When I was in elementary school more than 30 years ago, I remember being called racial slurs. When I graduated from high school, I was one of two Black honors students in a graduating class of over 300 people. In my first master’s and PhD programs, I was the only black man and the first to earn a PhD in my program. Throughout my academic career, I have had to navigate spaces while being “the only” or one of a handful of individuals who looked like me. In each of those instances, I experienced being discounted or dismissed because I’m Black.

Some of my peers may not understand this, but I’m always concerned that I will be another statistic when driving to or from work. It’s always at the forefront of my mind; every time I make it home or make it to the faculty parking lot, I always whisper a prayer of thanks that I made it there safely and was not pulled over and shot. Even when I’m out shopping, I have the concern that I will be racially profiled. 
“We cannot have inclusion or equity without justice.”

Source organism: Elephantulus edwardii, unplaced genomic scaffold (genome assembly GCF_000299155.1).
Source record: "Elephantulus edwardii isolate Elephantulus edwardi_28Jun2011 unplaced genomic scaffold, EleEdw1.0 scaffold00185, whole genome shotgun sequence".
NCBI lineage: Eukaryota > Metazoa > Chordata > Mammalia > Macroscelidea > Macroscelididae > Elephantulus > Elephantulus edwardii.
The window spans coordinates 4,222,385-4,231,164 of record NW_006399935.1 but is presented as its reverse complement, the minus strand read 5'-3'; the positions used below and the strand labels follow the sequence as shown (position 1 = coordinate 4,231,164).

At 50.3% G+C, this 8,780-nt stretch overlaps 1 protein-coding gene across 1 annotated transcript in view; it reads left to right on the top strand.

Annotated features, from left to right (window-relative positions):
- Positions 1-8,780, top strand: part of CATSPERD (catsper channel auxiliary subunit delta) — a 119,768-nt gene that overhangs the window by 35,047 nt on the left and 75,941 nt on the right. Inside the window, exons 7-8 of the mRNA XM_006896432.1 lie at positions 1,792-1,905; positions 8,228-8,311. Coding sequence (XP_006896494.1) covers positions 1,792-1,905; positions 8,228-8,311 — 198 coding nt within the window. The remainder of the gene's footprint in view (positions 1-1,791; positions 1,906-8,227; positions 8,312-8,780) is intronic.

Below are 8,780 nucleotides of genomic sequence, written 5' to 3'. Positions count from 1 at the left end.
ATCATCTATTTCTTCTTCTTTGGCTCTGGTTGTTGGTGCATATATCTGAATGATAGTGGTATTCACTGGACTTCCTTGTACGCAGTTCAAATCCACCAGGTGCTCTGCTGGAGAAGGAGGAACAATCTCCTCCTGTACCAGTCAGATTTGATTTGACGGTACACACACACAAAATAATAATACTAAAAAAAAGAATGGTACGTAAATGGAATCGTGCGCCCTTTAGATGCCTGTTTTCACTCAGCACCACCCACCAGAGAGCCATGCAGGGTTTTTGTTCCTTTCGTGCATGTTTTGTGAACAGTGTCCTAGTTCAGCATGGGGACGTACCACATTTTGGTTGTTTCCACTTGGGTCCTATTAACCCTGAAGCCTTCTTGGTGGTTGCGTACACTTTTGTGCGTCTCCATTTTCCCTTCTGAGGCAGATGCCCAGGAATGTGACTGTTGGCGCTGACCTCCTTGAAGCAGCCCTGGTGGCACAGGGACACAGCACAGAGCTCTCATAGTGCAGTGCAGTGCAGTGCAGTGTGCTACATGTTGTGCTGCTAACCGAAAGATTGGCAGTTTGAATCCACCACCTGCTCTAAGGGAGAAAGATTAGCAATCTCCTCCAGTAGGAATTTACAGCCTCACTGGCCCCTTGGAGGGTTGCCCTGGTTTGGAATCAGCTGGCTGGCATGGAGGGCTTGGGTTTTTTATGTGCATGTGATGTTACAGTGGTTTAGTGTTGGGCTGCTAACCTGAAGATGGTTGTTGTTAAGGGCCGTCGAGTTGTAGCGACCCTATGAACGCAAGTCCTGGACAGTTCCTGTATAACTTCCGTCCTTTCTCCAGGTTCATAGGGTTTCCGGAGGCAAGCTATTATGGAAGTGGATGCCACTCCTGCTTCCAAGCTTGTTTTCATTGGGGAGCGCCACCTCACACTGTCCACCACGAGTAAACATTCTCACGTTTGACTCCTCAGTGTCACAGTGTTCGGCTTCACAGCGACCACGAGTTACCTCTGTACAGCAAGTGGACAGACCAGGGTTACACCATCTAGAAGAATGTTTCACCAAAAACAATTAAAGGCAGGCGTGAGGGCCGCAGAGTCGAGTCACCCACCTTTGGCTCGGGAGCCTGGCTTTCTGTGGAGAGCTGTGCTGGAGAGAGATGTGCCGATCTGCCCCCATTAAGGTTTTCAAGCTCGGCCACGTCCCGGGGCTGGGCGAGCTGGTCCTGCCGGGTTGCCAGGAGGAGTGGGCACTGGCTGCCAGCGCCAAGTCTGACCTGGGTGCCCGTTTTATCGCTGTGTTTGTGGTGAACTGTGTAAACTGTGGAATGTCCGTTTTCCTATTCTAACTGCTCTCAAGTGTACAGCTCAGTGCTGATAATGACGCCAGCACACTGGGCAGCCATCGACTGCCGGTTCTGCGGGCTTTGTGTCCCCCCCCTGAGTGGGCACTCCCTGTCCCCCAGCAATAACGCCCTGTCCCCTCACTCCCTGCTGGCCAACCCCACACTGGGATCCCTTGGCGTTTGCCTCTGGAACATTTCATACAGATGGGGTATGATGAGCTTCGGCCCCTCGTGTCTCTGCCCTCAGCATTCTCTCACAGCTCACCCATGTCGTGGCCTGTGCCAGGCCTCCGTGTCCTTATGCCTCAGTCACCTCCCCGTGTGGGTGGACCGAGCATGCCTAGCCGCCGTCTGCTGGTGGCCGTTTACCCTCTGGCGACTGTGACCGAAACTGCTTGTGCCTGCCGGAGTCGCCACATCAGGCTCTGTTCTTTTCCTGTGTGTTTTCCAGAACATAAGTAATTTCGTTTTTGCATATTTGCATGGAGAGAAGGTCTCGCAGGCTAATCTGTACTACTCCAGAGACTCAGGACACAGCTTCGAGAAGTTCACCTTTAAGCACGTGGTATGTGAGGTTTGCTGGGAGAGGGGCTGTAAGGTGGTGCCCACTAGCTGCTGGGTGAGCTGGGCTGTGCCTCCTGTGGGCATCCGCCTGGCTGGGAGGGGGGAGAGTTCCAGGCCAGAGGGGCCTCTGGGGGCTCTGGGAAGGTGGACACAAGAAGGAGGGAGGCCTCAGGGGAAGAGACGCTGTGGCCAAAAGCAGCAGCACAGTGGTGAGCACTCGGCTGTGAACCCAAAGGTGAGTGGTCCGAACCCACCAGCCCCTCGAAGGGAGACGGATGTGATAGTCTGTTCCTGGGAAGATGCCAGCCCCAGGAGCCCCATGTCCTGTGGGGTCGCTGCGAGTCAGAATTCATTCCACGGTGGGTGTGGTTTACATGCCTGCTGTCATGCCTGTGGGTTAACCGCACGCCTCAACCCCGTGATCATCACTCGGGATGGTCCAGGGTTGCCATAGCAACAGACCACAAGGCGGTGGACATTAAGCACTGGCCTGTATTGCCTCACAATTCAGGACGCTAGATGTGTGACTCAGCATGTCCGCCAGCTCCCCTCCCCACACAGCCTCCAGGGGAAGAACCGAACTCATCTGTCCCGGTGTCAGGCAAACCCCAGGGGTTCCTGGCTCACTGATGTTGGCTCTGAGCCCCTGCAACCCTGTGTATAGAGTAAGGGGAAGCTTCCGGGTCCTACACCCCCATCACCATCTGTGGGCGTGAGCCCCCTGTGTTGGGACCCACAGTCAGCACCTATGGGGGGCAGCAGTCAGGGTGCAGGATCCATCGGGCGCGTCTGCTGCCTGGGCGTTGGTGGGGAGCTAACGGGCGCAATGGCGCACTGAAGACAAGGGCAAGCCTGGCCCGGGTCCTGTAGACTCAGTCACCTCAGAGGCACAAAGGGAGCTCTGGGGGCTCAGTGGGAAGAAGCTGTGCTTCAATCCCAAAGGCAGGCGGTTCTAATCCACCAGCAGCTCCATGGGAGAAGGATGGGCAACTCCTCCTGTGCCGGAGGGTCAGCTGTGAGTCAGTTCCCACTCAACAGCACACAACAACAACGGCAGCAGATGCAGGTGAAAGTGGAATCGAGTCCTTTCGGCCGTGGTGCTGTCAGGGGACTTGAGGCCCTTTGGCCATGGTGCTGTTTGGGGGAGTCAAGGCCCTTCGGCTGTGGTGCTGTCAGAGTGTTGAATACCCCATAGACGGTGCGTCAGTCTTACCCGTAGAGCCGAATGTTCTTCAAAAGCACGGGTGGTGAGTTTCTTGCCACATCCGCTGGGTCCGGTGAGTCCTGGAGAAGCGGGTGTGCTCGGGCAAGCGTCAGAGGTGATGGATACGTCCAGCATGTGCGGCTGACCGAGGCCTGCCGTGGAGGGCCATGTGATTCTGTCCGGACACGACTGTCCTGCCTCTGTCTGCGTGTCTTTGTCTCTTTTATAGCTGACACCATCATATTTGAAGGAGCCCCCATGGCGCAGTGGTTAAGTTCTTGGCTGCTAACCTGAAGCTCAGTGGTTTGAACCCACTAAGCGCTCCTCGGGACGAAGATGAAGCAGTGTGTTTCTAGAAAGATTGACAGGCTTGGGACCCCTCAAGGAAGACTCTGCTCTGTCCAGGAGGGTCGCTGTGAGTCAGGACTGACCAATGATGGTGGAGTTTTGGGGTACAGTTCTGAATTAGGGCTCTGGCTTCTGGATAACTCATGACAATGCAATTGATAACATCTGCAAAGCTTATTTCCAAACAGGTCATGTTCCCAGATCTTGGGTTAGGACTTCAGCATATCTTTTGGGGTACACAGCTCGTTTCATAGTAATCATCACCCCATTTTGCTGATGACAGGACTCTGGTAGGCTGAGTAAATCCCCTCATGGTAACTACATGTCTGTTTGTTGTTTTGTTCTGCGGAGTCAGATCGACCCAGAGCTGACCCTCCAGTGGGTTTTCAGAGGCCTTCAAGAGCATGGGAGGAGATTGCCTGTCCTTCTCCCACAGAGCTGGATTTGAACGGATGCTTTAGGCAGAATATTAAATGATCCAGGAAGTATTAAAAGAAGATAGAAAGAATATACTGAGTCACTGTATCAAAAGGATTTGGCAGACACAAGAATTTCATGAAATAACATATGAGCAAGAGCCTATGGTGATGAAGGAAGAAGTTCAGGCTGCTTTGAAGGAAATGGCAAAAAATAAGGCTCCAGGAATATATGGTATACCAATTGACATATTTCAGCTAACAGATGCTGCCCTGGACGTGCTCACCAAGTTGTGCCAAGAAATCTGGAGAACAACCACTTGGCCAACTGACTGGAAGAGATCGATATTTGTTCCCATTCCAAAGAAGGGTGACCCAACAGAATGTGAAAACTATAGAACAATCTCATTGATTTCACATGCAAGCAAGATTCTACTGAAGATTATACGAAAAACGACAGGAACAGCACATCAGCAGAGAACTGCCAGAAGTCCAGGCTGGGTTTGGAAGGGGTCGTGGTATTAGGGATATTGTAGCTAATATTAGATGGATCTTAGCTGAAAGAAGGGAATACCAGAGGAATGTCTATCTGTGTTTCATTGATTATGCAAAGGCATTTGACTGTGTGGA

In my professional life, I’m worried that my work will not be taken as seriously and that I won’t be seen for my gifts, talents and purpose. It’s hard to divorce myself from that when I’ve seen it play out so many times in my life. And this is true for a lot of Black people — I’m not unique in my concerns and experiences. 

One way racism may appear in society and on campus is through micro- and macro-aggressions. An example of a micro-aggression I’ve encountered a lot in my life is non-Black people telling me, ‘You’re so articulate,’ and my response is, ‘Yes, I should be — I’ve mastered the English language, I speak French and I’m learning Spanish. So yes, I am very articulate.’ Just because I have dark skin doesn’t mean that I cannot construct a grammatically correct sentence. 

I’ve also had people in the public tell me that I am just a ‘diversity hire’ and I’ve had to explain that, no, regardless of what they may see on paper, I bring so much more to the table. The truth is no one can beat me at being me.